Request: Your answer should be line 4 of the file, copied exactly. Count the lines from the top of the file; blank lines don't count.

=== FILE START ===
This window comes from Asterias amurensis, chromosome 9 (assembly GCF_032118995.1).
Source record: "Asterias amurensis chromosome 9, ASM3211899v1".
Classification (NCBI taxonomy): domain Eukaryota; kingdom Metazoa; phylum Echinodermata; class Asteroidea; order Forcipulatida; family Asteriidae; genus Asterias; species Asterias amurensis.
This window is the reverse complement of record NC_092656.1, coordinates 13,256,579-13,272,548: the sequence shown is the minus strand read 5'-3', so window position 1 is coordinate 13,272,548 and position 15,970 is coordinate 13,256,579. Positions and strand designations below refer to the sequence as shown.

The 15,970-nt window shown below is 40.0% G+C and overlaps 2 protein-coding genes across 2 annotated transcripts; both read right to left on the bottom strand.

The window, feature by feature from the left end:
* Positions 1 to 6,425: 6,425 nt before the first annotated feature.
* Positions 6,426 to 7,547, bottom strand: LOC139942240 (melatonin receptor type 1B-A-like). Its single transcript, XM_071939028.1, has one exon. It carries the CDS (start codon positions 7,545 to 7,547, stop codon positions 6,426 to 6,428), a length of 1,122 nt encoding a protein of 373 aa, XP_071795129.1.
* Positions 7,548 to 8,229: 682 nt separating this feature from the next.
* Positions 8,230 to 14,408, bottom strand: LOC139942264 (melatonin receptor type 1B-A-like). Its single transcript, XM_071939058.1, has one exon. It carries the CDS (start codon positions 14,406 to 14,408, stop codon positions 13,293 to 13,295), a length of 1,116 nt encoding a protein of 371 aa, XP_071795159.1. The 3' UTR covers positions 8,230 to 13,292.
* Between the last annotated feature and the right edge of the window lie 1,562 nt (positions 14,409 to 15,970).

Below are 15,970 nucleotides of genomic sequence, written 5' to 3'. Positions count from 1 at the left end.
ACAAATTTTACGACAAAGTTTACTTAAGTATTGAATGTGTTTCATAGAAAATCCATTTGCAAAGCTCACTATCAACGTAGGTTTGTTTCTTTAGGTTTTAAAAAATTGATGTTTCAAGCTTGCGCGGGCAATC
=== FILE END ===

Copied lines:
This window is the reverse complement of record NC_092656.1, coordinates 13,256,579-13,272,548: the sequence shown is the minus strand read 5'-3', so window position 1 is coordinate 13,272,548 and position 15,970 is coordinate 13,256,579. Positions and strand designations below refer to the sequence as shown.